During his lifetime, self-taught Miami painter Purvis Young (1943–2010) was something of a legend in his city and gradually gained national prominence in the realm of “outsider art.” Extraordinarily prolific, he created sprawling murals in Miami’s historically black Overtown neighborhood, where he lived, in addition to making countless paintings in his studio, usually on found wood panels. His work generally consisted of figurative compositions that explored social issues and demonstrated a distinctive artistic style defined by squiggly brushstrokes and bold color combinations. Young, a high school dropout, began to paint while incarcerated in his teens for breaking and entering. From early on, his work conveyed a quest for freedom and alluded to his experiences as a black artist navigating a violent, segregated city and a disinterested, if not hostile, art world.
Since Young’s death, his reputation has grown significantly. His work—like that of a number of self-taught African American artists from the South, including Thornton Dial, Bessie Harvey, and Lonnie Holley—has lately transcended the outsider genre and been embraced by the art world. The recent exhibitions at James Fuentes and Salon 94 offered viewers a chance to survey Young’s achievements. (A retrospective of his work on view at the Rubell Family Collection/Contemporary Arts Foundation through June 29 gives Miami audiences an even greater opportunity to do so.) Young developed and refined his compelling visual language over the course of his career. His recurring imagery included crowd scenes, pregnant women, and haloed figures. In interviews, he often referred to his work as a form of protest art, and among the twenty major paintings at Salon 94 were several that portrayed crowds of people demonstrating in the streets. Each panel in the diptych Untitled (Protesters), ca. 1990s, features a group of schematic figures outlined in black. On the lefthand panel, two central figures are shown with their arms raised in the air; depicted below the crowd is a row of tenement buildings. In both panels, the subjects seem to vibrate in ethereal spaces—fiery red on the left and primarily greenish on the right—as is typical in Young’s work.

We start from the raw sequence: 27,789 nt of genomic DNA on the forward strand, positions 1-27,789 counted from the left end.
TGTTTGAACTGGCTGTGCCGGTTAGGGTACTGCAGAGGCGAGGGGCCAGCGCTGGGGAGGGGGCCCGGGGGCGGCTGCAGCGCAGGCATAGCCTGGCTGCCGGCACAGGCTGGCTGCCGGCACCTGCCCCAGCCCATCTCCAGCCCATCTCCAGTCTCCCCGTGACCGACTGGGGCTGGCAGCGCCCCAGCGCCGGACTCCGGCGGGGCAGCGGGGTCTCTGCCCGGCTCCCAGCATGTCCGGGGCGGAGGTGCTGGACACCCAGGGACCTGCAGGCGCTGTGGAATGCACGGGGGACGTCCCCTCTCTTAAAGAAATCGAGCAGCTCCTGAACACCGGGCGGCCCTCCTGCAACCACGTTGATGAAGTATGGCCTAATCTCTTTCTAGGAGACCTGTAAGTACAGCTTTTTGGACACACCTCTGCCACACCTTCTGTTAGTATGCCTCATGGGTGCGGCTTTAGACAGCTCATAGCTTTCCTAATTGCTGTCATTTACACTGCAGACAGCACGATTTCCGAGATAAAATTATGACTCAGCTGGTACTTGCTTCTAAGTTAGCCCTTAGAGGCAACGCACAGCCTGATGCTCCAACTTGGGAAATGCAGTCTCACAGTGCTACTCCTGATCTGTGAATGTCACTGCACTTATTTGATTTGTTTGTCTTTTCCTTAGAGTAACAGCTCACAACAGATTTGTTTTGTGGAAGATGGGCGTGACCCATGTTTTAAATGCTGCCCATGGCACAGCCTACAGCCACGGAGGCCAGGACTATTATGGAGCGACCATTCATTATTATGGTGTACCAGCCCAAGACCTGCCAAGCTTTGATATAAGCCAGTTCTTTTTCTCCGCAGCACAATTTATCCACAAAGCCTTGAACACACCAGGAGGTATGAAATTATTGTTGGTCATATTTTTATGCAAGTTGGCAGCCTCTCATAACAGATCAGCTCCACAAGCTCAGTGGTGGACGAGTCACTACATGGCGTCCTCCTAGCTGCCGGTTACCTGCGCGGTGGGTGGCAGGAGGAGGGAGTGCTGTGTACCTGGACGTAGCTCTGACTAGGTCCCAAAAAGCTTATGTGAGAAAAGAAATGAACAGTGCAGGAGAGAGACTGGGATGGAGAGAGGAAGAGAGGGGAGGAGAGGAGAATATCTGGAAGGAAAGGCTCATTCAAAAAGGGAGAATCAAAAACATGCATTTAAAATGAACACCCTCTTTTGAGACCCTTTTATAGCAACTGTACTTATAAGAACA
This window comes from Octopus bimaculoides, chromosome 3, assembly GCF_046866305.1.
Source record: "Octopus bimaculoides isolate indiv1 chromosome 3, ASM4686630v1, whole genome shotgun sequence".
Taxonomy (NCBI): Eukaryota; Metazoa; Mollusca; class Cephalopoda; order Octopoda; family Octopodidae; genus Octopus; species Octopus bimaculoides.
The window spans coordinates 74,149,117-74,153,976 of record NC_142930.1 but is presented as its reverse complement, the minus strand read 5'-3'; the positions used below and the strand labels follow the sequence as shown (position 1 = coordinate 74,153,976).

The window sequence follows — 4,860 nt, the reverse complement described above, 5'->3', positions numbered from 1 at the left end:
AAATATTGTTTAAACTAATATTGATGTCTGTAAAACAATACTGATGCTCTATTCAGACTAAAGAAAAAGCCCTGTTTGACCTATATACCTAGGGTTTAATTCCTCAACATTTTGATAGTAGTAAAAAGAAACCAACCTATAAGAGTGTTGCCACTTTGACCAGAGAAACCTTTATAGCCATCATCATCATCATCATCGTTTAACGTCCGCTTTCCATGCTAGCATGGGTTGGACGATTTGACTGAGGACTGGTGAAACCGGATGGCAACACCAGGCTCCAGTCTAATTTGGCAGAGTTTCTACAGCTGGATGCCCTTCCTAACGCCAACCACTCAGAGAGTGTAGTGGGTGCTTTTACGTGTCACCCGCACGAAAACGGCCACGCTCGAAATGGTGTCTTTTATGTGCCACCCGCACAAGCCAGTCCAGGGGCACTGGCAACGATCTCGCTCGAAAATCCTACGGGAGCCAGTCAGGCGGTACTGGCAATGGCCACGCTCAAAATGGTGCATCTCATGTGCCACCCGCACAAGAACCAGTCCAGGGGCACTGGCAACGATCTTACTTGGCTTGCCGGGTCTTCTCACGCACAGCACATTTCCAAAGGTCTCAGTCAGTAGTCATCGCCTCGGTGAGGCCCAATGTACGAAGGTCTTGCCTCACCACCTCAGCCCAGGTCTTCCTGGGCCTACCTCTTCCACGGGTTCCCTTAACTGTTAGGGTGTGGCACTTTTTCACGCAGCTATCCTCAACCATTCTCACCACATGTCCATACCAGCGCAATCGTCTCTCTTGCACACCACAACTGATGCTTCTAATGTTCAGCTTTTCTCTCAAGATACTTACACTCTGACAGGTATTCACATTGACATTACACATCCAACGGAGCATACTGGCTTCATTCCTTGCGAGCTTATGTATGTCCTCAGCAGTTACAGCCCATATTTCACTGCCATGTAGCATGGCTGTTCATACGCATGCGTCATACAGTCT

Young used his pregnant woman motif to convey hope for a better future. The baroque curves of the wooden frame on Untitled (Pregnant Woman in Green Frame), ca. 1985–87, echo the pregnant figure’s silhouette, highlighting the imminent birth. Young’s haloed figures represent people he saw as representing human ideals, whether anonymous citizens or famous people the artist rendered in portraits. A particularly captivating work employing this theme at Salon 94 was Untitled (Palm Sunday), 1996, in which golden haloes crown members of a crowd pictured amid an energetic field of zigzagging lines.
Haloes graced many of the figures in the works shown at James Fuentes. In an untitled painting from 1994, a bald haloed head fills the pictorial space. The left side of the composition displays a vertical column of people rendered as black lines, while the right one features a sequence of boats—another recurring motif in Young’s work, which he intended to refer to the struggles of immigrants seeking refuge and freedom in a new land. Figures with haloes also occupied two strikingly long, vertical paintings in the show. In the context of Young’s esoteric vision, such celestial beings represent the promise of renewal and redemption in a troubled world.